Stuntin’ is a habit

March 1, 2010, 12:50 a.m.

In the article below, The Daily incorrectly reported that former Tree Tommy Leep ’07 parachuted naked into the football stadium, then evaded arrest by fleeing through a tunnel he had dug under the field. In fact, his Tree stunts were slightly less impressive. We regret our “Leep” of faith on this one. Well played, LSJUMB. Well played.

What would you do to be Tree?

Would you eat a live snake? Bathe in diluted acid? Get shot with a .45 caliber bullet–while wearing a bulletproof vest, of course?

Past tree hopefuls have, in fact, done all of the above.

Legend has it that prior to the establishment of a formal selection process in the 1980s, the Band manager’s girlfriend assumed the role of Tree. Nowadays, the Tree is an awfully coveted position at Stanford–despite its frequent appearances on “top ten worst mascot” lists. With the exception of prohibited stunts that involve hospital visits or breaking the law, candidates go to all extremes in the hopes of securing the title of the LSJUMB’s official–and the University’s unofficial–mascot.

At the end of Tree Week last Thursday, Ben “Bollox” Cortes ’11 emerged victorious as next year’s Tree. His stunts consisted of drawing his own blood to mix a Bloody Mary, playing ACDC’s “Thunderstruck” on the roof of the “Band Shak” and reciting “The Devil Went Down to Georgia” after inhaling helium.

“I want stunts to be something I would have a relatively good time doing,” Cortes said.

Cortes’ Tree tryouts from last year didn’t hurt his chances either. For one stunt, he curled up inside the Band’s bass drum while fellow Band members played four or five songs on top of him.

“Within about 30 seconds, it instantly starts to fog up with sweat in there and you can’t really see in,” remembered Patrick “Patches” Fortune ‘10, who was Tree in 2008-2009. “Every mallet hit that came down, you can hear a little ‘squeak, squeak, squeak’ [coming from Cortes].”

Fortune undertook more of a blood-and-flesh approach to his Tree stunts. His favorite stunt was riding through an egg and water balloon firing range–six times. He ended up bleeding in several places and received a black eye.

“Adrenaline is probably my favorite drug,” Fortune admitted. “I mean, really, you don’t feel too much. A black eye just feels like somebody kissed you.”

Despite the blacks and blues, Fortune has a high opinion of Tree Week’s ability to bring out the most daring traits in a Tree candidate.

“Even if I hadn’t gotten Tree, Tree tryouts are still worth it,” he said. “Tree tryouts are my favorite time every year [even though] I no longer get to be Tree. It’s still so much fun to see what people can do, see what you yourself can do and really challenge yourself to be what you think you can.”

Fortune’s predecessor, John Whipple ‘10, boasted about the tradition-establishing stunt he initiated as a “sapling.”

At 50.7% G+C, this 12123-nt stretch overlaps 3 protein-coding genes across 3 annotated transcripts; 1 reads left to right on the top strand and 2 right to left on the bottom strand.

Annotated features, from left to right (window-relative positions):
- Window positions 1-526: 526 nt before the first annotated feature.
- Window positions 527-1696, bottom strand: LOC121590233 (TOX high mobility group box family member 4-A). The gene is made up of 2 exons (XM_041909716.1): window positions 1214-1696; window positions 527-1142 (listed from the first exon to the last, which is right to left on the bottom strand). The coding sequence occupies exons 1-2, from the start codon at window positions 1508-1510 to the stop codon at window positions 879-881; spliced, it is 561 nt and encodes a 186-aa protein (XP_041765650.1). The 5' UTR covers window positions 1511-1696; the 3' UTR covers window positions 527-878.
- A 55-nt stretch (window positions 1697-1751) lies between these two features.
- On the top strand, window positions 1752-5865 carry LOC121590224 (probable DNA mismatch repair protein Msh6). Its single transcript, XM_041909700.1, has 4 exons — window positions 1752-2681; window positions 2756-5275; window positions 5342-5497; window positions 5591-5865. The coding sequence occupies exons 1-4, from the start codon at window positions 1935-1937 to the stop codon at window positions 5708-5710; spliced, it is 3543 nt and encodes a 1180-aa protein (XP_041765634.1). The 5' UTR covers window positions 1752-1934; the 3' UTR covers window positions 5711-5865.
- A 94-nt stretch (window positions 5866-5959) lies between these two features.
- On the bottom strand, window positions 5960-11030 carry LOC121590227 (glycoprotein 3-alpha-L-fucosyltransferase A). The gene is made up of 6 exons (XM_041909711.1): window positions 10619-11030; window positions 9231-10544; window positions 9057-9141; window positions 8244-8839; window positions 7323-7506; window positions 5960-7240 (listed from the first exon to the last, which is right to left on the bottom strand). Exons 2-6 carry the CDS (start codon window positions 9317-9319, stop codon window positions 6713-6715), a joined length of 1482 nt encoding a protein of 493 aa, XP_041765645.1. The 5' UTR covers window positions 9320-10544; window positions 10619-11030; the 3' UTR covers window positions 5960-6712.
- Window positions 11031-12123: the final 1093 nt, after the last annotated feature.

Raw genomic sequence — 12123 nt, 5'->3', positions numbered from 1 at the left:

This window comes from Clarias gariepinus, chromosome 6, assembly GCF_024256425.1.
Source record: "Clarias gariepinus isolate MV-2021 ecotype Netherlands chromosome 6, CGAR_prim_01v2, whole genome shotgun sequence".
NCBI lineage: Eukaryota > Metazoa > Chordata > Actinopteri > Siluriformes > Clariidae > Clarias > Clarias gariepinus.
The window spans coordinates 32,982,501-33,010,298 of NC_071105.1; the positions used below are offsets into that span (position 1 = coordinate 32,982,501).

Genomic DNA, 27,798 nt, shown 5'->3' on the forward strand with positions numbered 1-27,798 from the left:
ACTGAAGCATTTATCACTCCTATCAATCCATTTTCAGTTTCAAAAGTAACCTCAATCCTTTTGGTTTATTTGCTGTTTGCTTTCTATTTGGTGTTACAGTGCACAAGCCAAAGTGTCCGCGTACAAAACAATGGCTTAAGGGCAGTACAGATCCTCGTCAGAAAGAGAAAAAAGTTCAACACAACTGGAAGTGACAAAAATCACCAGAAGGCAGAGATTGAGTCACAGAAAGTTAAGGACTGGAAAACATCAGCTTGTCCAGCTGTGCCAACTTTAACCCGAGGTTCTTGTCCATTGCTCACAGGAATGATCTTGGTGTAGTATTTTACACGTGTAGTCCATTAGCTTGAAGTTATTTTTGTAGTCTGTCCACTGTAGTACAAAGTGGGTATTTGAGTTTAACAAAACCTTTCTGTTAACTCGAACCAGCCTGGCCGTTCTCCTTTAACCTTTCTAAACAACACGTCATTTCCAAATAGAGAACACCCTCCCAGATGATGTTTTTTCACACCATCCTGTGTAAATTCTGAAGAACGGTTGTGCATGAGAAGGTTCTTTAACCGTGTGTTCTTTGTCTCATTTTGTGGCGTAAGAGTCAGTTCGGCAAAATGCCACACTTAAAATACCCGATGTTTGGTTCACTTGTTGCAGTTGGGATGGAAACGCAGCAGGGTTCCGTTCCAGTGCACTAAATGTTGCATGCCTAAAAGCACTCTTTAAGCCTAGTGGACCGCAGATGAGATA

“I hosted the first but not last annual K-Y Jelly contest in White Plaza,” he said of the wrestling match, which involves the Johnson & Johnson brand water-soluble personal lubricant. “It’s been running three years strong now. It’s pretty fun. It’s good for the skin.”

Perhaps Whipple’s most infamous stunt, however, was branding a tree shape on his back–using leeches.

“I got nine leeches to represent the nine Pac-10 challengers, put them in the shape of a tree and left them on my back for a while,” explained Whipple. “There’s this little ringlet scar.”

Before Whipple, Tommy Leep ’07, the 2006-2007 Tree, also had a penchant for the dangerous in his tryouts. His first and most well known stunt upped the risk of bodily harm from leeches and bruises to an exponentially higher level: he went skydiving.

Tree Week back in Leep’s days occurred during fall quarter rather than winter quarter. Taking advantage of football season and his roommate’s training as a flight pilot, Leep “leaped” out of a plane over the Stadium at halftime. Part of the stunt was to remove his parachute, take off his clothes and then put the parachute back on–all while mid-air.

“It’s pretty frightening when you’re holding onto a parachute with just five fingers,” Leep acknowledged.

Once safely on the ground, Leep had to deal with the additional complication of evading arrest.

“Before the game we had dug a tunnel under the stadium, so as the cops were running, I ran over and disappeared under the field,” he said. “How else are you going to get out of the stadium naked?”

No doubt such stunts as these amplify the excitement surrounding the Tree-choosing process. Yet, when all’s said and done, what matters is not which candidate rallies the most popular support, but who can best impress the current Tree.

Jonathan “Shu-Fry” Strange ‘11, who will step down as Tree at the end of the school year, noted that stunts do not necessarily indicate a sapling’s potential as Tree. Incidentally, Strange’s most notorious stunt consisted of constructing and occupying a life-sized bowling ball and rolling himself into a cluster of kegs.

“You could potentially get Tree without stunts,” Strange said point-blank. “It’s just that stunts are a way of showing your personality, and we want to see someone that’s awesome.”

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